Contributed by Bill Thompson
The San Diego 100 in California, USA had been on my radar for some time as it provided the perfect excuse to explore that part of the world.
It was also a qualifying event for most ultras across the globe with a 32-hour cut off and 13,000ft of climbing and descent.
The course included 41-miles (65kms) along the Pacific Crest Trail (PCT) so an extended preliminary walk up this famous 2670-mile (4296kms) trail seemed in order.
This year, I talked Bush Heritage’s Simon Smale into joining me for a three-week walk from Campo on the Mexican border to Big Bear City before the San Diego 100 kicked off on June 9, 2017.
Unfortunately, Simon had to pull out a week into the hike after getting blisters, so I continued alone and managed to make it okay to the end, losing six kilograms in the process.
It took one week for me to recover at Carol Laplant’s Australian Ultra Runners Embassy in Berkeley, and due to a lack of public transport options, the San Diego 100 race director arranged a lift for me from the San Diego airport to the start of the event with the official race photographer.
There were 260 participants lined up at the start for the San Diego 100 Miler, and we got underway right on 6am under the best conditions in the event’s history.
It took 10 minutes of single file stop-start across meadows and some creeks before the pack sorted itself out, and to provide some idea of the course, the first two sections are a loop that gets you back to the start.
The 2000ft climb is gradual and the perception is one of flat terrain, except perhaps for the mountain near the first checkpoint which is climbed to the top.
The descent from that was rough – a prelude of things to come.
The next 14kms connected to the PCT and was the easiest part of the course; I was working on a 6kph schedule with a few extra minutes thrown in for the uphills and I was pleased to see that I was right on schedule at the Sunrise aid station at 34kms.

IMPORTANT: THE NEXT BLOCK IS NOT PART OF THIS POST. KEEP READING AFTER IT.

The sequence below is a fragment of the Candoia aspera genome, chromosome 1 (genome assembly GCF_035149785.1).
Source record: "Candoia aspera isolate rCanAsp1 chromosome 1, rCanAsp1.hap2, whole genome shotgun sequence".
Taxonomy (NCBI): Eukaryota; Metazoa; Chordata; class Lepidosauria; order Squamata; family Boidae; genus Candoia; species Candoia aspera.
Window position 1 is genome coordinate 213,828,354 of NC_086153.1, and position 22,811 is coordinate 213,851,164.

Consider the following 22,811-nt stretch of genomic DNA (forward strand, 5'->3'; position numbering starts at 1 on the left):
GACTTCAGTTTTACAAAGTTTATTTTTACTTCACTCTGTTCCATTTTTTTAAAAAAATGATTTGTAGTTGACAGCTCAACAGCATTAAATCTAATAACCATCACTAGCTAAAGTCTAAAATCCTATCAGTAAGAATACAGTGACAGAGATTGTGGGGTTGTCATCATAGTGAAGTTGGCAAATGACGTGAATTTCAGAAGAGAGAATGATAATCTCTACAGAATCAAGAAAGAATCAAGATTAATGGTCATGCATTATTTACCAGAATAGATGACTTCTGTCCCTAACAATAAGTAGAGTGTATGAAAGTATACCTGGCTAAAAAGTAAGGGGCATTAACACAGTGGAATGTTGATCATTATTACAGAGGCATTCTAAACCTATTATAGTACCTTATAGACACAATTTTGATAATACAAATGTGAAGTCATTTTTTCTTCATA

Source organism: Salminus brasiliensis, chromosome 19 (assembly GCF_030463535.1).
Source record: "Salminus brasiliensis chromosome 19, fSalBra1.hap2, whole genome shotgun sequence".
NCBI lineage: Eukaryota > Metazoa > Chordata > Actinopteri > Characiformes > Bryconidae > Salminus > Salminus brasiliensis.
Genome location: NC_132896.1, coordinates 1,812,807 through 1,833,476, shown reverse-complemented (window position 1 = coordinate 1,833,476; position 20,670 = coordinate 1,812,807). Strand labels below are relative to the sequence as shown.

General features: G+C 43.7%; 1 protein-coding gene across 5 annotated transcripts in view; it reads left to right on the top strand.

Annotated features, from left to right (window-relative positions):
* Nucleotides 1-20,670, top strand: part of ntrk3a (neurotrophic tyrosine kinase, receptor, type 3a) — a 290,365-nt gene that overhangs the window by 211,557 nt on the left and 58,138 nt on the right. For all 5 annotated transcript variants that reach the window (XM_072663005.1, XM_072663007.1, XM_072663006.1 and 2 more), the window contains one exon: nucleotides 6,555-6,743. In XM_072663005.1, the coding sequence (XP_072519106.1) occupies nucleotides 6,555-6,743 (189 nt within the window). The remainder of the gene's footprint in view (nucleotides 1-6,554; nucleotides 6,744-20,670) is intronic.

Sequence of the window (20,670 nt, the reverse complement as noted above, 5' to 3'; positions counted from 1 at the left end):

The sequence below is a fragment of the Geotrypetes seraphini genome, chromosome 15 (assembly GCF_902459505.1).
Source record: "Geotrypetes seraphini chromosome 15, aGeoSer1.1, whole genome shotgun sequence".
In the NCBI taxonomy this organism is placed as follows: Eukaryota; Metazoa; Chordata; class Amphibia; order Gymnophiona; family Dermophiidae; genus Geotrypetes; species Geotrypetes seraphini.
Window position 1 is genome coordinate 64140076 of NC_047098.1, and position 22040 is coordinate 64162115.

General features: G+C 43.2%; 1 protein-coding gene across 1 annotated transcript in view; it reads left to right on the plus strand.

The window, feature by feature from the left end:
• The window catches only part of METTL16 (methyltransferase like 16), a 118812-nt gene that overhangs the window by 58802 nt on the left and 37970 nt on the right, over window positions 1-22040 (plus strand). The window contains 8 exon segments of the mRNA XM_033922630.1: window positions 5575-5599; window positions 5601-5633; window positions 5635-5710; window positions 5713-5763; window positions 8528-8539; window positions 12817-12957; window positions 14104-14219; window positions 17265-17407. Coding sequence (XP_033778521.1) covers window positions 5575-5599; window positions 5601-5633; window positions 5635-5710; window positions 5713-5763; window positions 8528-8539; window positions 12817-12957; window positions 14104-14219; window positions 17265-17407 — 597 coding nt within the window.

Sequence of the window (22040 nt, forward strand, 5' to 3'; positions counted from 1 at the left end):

It was here I managed a cup of coffee.
Although the Americans are crazy about coffee it was unusual to find it at aid stations, so in true Aussie style I congratulated them on having some, and put my order in for another cup of coffee for the next day.
Following on, the course followed an extremely exposed and spectacular section of the PCT for about 12kms, with a 5000ft drop-off to the east, and it was here I saw two rattlesnakes sunning themselves.
There was then a diversion from the PCT to get runners down to Noble Canyon, and I asked a volunteer what the trail ahead was like.
He said it was mainly downhill, but after 40mins of going uphill with no descent in sight, I did my fair share of swearing – which really did help.
However soon that 2000ft of very rough and loose downhill did eventuate, and it wasn’t a nice place to be in if you preferred well-groomed trails. I arrived at Penny Pines, the 70kms mark, on schedule.
But it was here the conditions changed from perfect to atrocious and by the end of the next two undulating sections at around the half way point, it was blowing a gale and quite cold.